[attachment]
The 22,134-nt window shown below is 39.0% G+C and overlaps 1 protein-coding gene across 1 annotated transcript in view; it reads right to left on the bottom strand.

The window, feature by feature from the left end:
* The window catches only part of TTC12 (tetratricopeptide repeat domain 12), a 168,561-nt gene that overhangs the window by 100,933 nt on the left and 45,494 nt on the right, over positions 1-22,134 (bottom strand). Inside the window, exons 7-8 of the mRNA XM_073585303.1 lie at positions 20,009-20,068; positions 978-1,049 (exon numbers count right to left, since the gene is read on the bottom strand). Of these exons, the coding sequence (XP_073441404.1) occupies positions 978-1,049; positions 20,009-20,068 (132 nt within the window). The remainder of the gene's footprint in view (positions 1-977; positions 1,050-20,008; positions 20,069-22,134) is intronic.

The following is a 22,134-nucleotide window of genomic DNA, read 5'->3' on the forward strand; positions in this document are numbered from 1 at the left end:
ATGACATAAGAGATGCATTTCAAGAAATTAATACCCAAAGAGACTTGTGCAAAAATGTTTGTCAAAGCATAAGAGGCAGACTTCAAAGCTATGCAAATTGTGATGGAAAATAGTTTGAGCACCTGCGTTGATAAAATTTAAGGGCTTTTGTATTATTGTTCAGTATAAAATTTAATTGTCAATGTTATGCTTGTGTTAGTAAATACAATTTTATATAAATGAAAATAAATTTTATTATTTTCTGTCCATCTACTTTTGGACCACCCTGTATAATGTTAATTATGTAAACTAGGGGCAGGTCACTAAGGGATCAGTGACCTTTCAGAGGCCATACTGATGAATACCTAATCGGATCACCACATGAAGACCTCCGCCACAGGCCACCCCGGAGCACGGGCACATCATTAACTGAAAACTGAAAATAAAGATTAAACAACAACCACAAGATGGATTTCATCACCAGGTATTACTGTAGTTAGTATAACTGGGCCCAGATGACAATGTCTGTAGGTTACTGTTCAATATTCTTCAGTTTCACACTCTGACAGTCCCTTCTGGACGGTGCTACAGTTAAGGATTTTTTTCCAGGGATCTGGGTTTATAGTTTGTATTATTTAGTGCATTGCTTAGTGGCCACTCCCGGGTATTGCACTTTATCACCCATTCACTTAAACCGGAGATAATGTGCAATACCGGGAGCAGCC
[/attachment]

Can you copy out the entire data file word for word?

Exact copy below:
The 22,134-nt window shown below is 39.0% G+C and overlaps 1 protein-coding gene across 1 annotated transcript in view; it reads right to left on the bottom strand.

The window, feature by feature from the left end:
* The window catches only part of TTC12 (tetratricopeptide repeat domain 12), a 168,561-nt gene that overhangs the window by 100,933 nt on the left and 45,494 nt on the right, over positions 1-22,134 (bottom strand). Inside the window, exons 7-8 of the mRNA XM_073585303.1 lie at positions 20,009-20,068; positions 978-1,049 (exon numbers count right to left, since the gene is read on the bottom strand). Of these exons, the coding sequence (XP_073441404.1) occupies positions 978-1,049; positions 20,009-20,068 (132 nt within the window). The remainder of the gene's footprint in view (positions 1-977; positions 1,050-20,008; positions 20,069-22,134) is intronic.

The following is a 22,134-nucleotide window of genomic DNA, read 5'->3' on the forward strand; positions in this document are numbered from 1 at the left end:
ATGACATAAGAGATGCATTTCAAGAAATTAATACCCAAAGAGACTTGTGCAAAAATGTTTGTCAAAGCATAAGAGGCAGACTTCAAAGCTATGCAAATTGTGATGGAAAATAGTTTGAGCACCTGCGTTGATAAAATTTAAGGGCTTTTGTATTATTGTTCAGTATAAAATTTAATTGTCAATGTTATGCTTGTGTTAGTAAATACAATTTTATATAAATGAAAATAAATTTTATTATTTTCTGTCCATCTACTTTTGGACCACCCTGTATAATGTTAATTATGTAAACTAGGGGCAGGTCACTAAGGGATCAGTGACCTTTCAGAGGCCATACTGATGAATACCTAATCGGATCACCACATGAAGACCTCCGCCACAGGCCACCCCGGAGCACGGGCACATCATTAACTGAAAACTGAAAATAAAGATTAAACAACAACCACAAGATGGATTTCATCACCAGGTATTACTGTAGTTAGTATAACTGGGCCCAGATGACAATGTCTGTAGGTTACTGTTCAATATTCTTCAGTTTCACACTCTGACAGTCCCTTCTGGACGGTGCTACAGTTAAGGATTTTTTTCCAGGGATCTGGGTTTATAGTTTGTATTATTTAGTGCATTGCTTAGTGGCCACTCCCGGGTATTGCACTTTATCACCCATTCACTTAAACCGGAGATAATGTGCAATACCGGGAGCAGCC